One of the ablest demonstrations of how Montesquieu uses the classics lies in Callanan’s analysis of what Montesquieu calls a “Paradox of the Ancients” (The Spirit of the Laws, I.4.8). The paradox is that apolitical facets of human life, character or êthos, shape politics. Montesquieu deploys this Aristotelian analysis himself. Callanan notes that Montesquieu provides well-known reflections on the powers of moeurs or coustume, yet these are the two translations of êthos in French editions of Aristotle with which Montesquieu was familiar (45). Furthermore, Montesquieu’s celebrated elevation of commerce, often interpreted as distinctly modern, in fact takes place in classical terms. Montesquieu agrees with Plato that commerce corrupts pure mores. But Plato also teaches that commerce polishes and softens barbarous mores. Montesquieu applies Plato’s teaching to a different context. Modern Europeans lack pure mores and are closer to barbarous mores; because of this, they require laws suited to their lower character (47-8, 220).
This use of Plato clarifies how Montesquieu’s conclusions depart from the Ancients. It is not that he disagrees with their political science; rather, he thinks that in the changed circumstances of the present, the republic can no longer be held up as the best actual regime, as it was for the Ancients. For moderns, political science must set aside the pursuit of the best regime for the sake of discovering political liberty in actual constitutions. For Callanan’s Montesquieu, this means that both existing republics and (more controversially) monarchies can favour political liberty (106-10, 131-2, 144).
By elevating the theme of regime, Callanan produces a Strauss-inflected study of Montesquieu. Leo Strauss argues that ‘regime’ is the true theme of political philosophy.1 Callanan’s study is an exemplary case for how to provide this inflection without misrepresentation. Consider how he handles Strauss’s duality of the ancients and the moderns. While some of Strauss’s students regard his dualities as dichotomies, for Callanan (and arguably for Strauss) the dualities are not about taking sides, but to allow both sides to guide thinking.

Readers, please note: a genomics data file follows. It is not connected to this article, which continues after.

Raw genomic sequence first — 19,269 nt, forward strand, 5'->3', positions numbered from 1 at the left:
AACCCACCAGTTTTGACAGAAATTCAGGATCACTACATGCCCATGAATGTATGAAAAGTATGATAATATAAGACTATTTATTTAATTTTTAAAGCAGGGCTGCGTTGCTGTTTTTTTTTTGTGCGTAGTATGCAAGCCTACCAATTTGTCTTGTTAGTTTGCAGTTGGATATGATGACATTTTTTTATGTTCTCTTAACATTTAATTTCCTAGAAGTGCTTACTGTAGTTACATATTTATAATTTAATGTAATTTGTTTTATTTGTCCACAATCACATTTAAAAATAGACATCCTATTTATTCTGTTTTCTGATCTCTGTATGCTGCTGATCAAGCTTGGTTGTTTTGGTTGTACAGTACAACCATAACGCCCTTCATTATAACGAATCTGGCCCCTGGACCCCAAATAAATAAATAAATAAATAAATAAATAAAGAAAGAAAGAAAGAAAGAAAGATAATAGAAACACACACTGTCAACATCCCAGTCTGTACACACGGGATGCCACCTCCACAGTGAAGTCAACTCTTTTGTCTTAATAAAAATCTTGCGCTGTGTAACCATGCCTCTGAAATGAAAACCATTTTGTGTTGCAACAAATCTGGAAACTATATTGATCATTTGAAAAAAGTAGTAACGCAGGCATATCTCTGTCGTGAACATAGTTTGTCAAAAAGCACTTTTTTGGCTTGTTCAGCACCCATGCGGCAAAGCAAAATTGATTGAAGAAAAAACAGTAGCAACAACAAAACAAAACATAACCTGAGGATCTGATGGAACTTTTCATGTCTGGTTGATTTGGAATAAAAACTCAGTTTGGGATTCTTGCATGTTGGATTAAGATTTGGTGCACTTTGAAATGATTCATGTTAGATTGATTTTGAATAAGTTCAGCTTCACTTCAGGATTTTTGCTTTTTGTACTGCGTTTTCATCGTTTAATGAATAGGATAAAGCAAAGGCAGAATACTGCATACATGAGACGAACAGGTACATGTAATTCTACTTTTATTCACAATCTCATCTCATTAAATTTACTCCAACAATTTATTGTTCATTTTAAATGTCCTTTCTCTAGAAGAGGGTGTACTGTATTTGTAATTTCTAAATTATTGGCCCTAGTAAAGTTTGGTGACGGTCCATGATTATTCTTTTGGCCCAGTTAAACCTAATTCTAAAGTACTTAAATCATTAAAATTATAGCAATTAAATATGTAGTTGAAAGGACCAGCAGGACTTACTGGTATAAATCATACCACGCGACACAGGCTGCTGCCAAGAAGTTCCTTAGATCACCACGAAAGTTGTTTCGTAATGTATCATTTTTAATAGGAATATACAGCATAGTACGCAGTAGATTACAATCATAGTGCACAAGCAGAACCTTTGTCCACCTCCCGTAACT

Likewise, Callanan’s Montesquieu refuses to take sides in the quarrel between the ancients and the moderns. The quarrel, Montesquieu concludes, “makes me see that there are good works among the Ancients and the Moderns.”2 Because Callanan is attuned to both sides of Strauss’s duality, he does not deduce (as other Strauss-inflected studies do) that, because Montesquieu is a modern, his more “sociological” analysis on êthos necessarily de-emphasises politics (43-4). Attentive to Montesquieu’s sources, Callanan demonstrates that it is precisely this “sociological” analysis of character that Montesquieu owes to antiquity—namely to Aristotle’s regime-analysis (33).
Now, as Callanan reminds us, this account of the Ancients is highly selective and the Ancients are not Montesquieu’s only source (31). Callanan also addresses Montesquieu’s more proximate historical context, in which Montesquieu’s political particularism is in some measure the culmination of the French tradition of legal humanism, which emphasised particularism against the universalist pretensions of the monarch. The political science of Callanan’s Montesquieu is not unlike the political science of Raymond Aron, who is, as we shall see, the quiet hero of the book (cf. 11, 147-8 n.). Political science must draw from ancient and modern sources to evaluate regimes not by an abstract standard, but by how well they cohere to their historical circumstances.